All students within the Master of Public Health (MPH) program have internship requirements to earn their degrees. While summer experiential learning opportunities aren’t for academic credit, they are designed to not only align with each student’s own interests but also allow them to work directly with employers to build valuable skills in real-world settings.
Public health students also benefit from the collaborative environment of this multidisciplinary program, which is a joint effort of Decker College of Nursing and Health Sciences and the College of Community and Public Affairs.
Three students spent the summer of 2022 working in various sectors within the public health field to expand their professional marketability through hands-on experiences. Here’s what they learned.
Valerie Palmeri: Broome County Health Department
There are many potential career paths in the field of public health, but Valerie Palmeri, who grew up in Endwell, N.Y., didn’t expect to find hers so close to home.
A summer experiential learning opportunity at the Broome County Health Department put 22-year-old Palmeri at the heart of efforts to bring the COVID-19 vaccine to underserved rural areas and share useful information with vaccine-hesitant residents. Her position at the health department was set up through her AmeriCorps placement with the Rural Health Network.
Palmeri’s internship brought her into senior centers and to community events and other venues around Broome County, N.Y. It’s an experience she says helped refine a passion for promoting health in her own community by exploring the wide-ranging services a county’s health department provides.
“Public health is really about that outreach, sharing information with people about different programs,” Palmeri says. “We don’t force anyone to get the vaccine, we just recommend it. We also do a lot of home vaccine visits to help people who can’t get out of their home, and make sure we can answer their questions.”
Palmeri says experience in social aspects of the public health field is valuable in helping chart a course for a possible career.
Elisabeth Van Tassell: Willis Towers Watson
How do different companies provide health insurance coverage? How do insurance plans differ among employees? And how do providers’ insurance plans vary?
These are questions Elisabeth Van Tassell answered during her internship as a business support specialist in the health and benefits sector of the insurance advisor Willis Towers Watson branch in Arlington, Va.
“It’s about ensuring people have access to the healthcare they need, and being part of how that works for different companies has been fascinating,” says Van Tassell, a 22-year-old from Westchester, N.Y. Much of her internship involved tapping into skills from her statistics background when it came to reviewing insurance plans.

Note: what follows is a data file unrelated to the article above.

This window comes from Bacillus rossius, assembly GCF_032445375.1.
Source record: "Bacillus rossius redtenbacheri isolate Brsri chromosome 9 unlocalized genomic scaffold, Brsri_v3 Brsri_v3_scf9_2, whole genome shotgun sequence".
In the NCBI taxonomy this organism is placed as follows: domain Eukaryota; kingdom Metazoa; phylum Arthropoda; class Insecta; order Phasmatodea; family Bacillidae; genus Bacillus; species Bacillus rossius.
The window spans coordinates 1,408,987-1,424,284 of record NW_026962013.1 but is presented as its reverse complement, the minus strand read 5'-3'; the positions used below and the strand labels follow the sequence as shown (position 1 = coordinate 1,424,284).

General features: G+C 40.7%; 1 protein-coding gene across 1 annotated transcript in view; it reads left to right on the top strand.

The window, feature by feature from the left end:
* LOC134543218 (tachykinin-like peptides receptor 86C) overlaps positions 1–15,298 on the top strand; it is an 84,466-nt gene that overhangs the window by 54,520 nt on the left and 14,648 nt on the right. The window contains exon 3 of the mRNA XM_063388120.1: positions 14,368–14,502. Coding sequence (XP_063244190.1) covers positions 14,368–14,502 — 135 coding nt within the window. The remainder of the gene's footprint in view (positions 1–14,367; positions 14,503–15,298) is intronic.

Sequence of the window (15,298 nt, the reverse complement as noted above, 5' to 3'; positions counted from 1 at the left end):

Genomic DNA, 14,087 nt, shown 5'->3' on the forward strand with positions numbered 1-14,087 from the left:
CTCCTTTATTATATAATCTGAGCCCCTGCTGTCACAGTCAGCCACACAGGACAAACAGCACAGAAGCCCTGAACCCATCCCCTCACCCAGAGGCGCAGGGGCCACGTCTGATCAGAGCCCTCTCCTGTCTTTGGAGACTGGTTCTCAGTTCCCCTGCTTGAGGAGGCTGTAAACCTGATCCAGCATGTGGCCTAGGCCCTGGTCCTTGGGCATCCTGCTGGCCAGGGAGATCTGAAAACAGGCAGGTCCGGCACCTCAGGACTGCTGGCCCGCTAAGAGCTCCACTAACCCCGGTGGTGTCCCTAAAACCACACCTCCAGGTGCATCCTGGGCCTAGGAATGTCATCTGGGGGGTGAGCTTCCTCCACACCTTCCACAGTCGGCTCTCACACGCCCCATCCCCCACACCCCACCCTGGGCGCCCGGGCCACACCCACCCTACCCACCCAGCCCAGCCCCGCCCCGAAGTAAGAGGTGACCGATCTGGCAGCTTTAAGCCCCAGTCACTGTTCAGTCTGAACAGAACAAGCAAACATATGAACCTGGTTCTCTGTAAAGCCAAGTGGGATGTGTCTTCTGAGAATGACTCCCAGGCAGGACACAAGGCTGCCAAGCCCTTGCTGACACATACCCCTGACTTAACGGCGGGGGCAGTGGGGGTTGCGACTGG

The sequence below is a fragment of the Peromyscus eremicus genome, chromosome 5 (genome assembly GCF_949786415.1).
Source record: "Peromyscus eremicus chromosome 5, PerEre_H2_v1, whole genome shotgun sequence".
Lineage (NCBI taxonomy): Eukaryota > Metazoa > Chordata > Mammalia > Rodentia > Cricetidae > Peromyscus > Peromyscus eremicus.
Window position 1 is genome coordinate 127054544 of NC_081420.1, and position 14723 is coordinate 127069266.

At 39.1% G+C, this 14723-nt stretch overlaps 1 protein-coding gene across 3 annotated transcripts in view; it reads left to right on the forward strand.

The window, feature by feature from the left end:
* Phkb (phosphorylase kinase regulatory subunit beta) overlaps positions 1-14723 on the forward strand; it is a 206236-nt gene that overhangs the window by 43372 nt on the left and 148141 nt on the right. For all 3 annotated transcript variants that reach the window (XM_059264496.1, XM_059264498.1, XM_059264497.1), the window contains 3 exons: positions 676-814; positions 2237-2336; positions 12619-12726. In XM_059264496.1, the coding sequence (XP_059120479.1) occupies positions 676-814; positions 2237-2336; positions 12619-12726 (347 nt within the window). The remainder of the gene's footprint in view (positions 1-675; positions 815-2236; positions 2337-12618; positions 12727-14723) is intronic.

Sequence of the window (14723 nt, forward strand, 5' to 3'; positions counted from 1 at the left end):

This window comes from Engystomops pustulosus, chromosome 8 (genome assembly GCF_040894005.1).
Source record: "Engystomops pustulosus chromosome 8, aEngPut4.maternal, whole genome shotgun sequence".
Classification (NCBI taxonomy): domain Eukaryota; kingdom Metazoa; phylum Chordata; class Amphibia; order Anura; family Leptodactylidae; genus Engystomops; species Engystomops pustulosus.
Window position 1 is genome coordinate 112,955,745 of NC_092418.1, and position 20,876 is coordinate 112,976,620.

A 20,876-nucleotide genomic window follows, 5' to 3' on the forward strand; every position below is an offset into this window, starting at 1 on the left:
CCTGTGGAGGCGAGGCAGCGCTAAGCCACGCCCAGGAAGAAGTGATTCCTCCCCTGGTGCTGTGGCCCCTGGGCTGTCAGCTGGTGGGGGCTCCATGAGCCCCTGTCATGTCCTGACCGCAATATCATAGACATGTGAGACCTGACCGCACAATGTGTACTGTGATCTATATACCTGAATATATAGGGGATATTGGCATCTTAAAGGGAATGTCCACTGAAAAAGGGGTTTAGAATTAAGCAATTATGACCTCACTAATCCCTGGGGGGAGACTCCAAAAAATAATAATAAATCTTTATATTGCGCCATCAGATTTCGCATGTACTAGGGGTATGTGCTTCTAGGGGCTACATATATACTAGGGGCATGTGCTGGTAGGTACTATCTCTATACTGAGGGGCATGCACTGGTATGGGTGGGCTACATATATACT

“I’ve grown to understand the financial aspect behind it,” she says, “because a company is going to give their employees the best insurance possible, but they’re also going to have to balance costs in a realistic way.”
Van Tassell says her work at Willis Towers Watson also expanded on what she learned from classwork in health policy, insurance and management, allowing her to play a key role on projects that affected working people directly.
“This experience forced me to become more resourceful and learn new things,” Van Tassell says, “which is great because they want you to be able to pursue different options in a company like this.”
Megan Sticco: Regeneron Pharmaceuticals
After gaining experience as an emergency medical technician (EMT) and more than a year working at the University’s COVID-19 testing center, Megan Sticco was eager to widen her skills beyond the frontlines of healthcare.
She found that opportunity during her summer experiential learning at Regeneron Pharmaceuticals in Tarrytown, N.Y., assisting with Phase IV clinical trial management for drugs already approved by the FDA but still under testing.
For Sticco, it was a chance to deepen her understanding of an area in health that doesn’t often get discussed in detail due to the confidential nature of the work. “There are so many interesting sections to clinical trial management,” she says, and being integrated into this process during her internship helped expand on what she’s been learning in her classes.
It also served as a valuable professional networking opportunity, as well as a chance to grow marketable skills through tasks such as reviewing data and survey information.
“Part of what I like so much about public health is that you can still be out there helping people, and working at Regeneron has allowed me to do a little bit of everything,” says Sticco, who is earning a certificate in disaster management along with her MPH degree. “Not only am I able to see what other people are doing with their public health degree, but being involved with big projects for a company like this, seeing them develop, has been a great way for me to learn how much work goes into the private sector of healthcare.”